What is welcome about David Twohys films is that they are both modest and intelligent. He focuses on tight character-driven dramas and prefers an intelligent exploration of ideas in favour of big flashy effects. Twohys films are built around ensemble casts and he deliberately casts relative unknowns the most well-known of the actors here, for example, is the hardly A-list Bruce Greenwood. This lack of star casts tend to give the films an edge in that one is uncertain who is going to survive nobody in Below has the handsome Hollywood leading star status that almost mandatorily establishes their survival capacity in other films. It is perhaps for these reasons lack of big flashy effects, lack of Hollywood name stars that David Twohys films never become smash blockbuster hits.
When Twohys The Arrival came out, it premiered a few months after Independence Day (1996). Both were films on the theme of alien invasion Independence Day was big, effects-driven, mindlessly waved a patriotic flag and had no concept of subtlety, whereas The Arrival was subtle and low-key, spookily atmospheric and above all intelligent. Independence Day became a box-office smash, while The Arrival did only modest business. The same happened in 2002. Below came out only a few months before the big-office smash of Ghost Ship (2002), both featuring similar themes of haunted ships. Ghost Ship was big, effects-driven, mindless and with little concept of subtlety, whereas Below is subtle, low-key, spookily atmospheric and above all intelligent. Naturally, Ghost Ship was a hit, whereas the infinitely superior Below almost figuratively sank without a trace. It may be David Twohys curse that he is destined to make strong and intelligent genre films that win great acclaim but do little business.
The Ghost Ship comparison is never clearer than during one of the most powerful scenes in Below the hydrogen explosion. Whereas Ghost Ship would almost certainly have shown the ship blowing apart in great CGI-rendered detail, David Twohy contrarily shows the scene with an almost entire lack of effect no more than Christopher Fairbank shouting to shut the door, a closeup on a glowing light coil and then the lights flickering in the rest of the ship. It is the aftermath of the scene with the crew wandering through the section of the ship by torchlight and revealing the crisped remains of the crews bodies that the effect of what has happened becomes shockingly apparent.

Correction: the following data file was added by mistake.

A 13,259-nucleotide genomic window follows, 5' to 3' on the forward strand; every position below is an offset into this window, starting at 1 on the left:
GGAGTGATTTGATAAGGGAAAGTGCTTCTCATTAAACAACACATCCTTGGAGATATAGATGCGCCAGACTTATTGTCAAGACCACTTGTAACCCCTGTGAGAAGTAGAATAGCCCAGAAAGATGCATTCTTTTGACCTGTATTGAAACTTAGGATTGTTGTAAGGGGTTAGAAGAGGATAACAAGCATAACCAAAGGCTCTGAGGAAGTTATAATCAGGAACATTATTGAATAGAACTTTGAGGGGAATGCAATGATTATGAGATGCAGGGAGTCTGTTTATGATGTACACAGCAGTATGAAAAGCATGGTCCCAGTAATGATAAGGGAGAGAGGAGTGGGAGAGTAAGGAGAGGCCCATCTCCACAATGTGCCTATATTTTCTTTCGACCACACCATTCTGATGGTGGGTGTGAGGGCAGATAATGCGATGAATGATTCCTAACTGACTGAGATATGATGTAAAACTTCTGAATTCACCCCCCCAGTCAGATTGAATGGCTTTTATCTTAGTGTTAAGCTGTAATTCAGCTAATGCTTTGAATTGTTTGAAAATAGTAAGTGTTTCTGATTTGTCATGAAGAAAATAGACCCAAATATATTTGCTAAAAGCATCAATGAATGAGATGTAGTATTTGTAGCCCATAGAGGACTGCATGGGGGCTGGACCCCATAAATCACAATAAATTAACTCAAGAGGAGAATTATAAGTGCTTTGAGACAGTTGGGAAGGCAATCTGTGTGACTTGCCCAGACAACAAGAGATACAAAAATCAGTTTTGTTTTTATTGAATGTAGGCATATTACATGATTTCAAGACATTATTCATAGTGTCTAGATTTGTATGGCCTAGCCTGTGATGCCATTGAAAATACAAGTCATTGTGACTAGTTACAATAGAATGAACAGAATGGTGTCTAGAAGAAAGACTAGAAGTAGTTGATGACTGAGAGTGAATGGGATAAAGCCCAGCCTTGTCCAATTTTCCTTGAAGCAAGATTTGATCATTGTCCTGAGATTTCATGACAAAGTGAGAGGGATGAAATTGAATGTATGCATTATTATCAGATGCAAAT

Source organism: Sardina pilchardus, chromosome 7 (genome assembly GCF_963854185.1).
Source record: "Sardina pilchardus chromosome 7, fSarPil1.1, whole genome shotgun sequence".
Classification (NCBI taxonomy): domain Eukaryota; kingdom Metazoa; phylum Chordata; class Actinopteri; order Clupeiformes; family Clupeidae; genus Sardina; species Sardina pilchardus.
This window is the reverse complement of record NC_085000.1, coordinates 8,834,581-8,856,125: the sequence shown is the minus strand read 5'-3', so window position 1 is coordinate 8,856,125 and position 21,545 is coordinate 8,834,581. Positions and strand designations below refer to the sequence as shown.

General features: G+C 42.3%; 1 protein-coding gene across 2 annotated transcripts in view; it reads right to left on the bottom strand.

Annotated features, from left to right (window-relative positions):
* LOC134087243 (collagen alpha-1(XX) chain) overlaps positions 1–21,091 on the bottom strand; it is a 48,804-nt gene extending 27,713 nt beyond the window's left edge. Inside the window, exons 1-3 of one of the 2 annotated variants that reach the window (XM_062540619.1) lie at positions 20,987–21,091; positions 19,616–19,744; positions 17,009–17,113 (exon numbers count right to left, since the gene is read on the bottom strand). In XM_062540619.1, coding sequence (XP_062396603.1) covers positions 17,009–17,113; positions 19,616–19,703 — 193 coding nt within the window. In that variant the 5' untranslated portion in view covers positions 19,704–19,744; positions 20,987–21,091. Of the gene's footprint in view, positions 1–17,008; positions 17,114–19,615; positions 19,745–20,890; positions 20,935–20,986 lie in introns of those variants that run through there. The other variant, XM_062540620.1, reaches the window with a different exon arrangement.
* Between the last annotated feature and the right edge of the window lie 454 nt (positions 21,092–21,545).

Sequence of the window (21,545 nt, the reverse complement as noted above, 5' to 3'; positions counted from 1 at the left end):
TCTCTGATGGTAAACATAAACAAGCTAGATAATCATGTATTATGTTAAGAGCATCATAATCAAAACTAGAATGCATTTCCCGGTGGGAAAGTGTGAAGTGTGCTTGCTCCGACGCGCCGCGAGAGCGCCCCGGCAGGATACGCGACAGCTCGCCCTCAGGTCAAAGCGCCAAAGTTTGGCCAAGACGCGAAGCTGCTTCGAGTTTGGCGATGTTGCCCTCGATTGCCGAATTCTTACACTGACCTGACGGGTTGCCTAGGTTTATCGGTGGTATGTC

David Twohy never directs flashy effects-heavy scenes for their own sake, nevertheless still manages to create sequences that are seat-edge and gripping think of the vortex scene in The Arrival or the opening crashlanding in Pitch Black. The scenes here with the submarine being scoured by hooks and particularly the sequence where a depth-charge barrel bounces down the length of the deck are gripping in impact, yet the effects are never showstopping in attention, merely directed towards the overall effect of a scene.
Twohys scares throughout Below are wonderfully low-key. Maybe they are even too quiet and subdued merely momentary glimpses of ghostly figures that both characters and the audience think they might have imagined. The most overt and spooky is the scene where Holt McCallany sees his reflection in a mirror and it doesnt keep making the same movements that he does.
David Twohy has certainly done his research on WWII submarine warfare and the care to detail and attention is more than apparent. The set designers do an excellent job in capturing the claustrophobic interiors of the submarine.
(Nominee for Best Original Screenplay at this sites Best of 2002 Awards).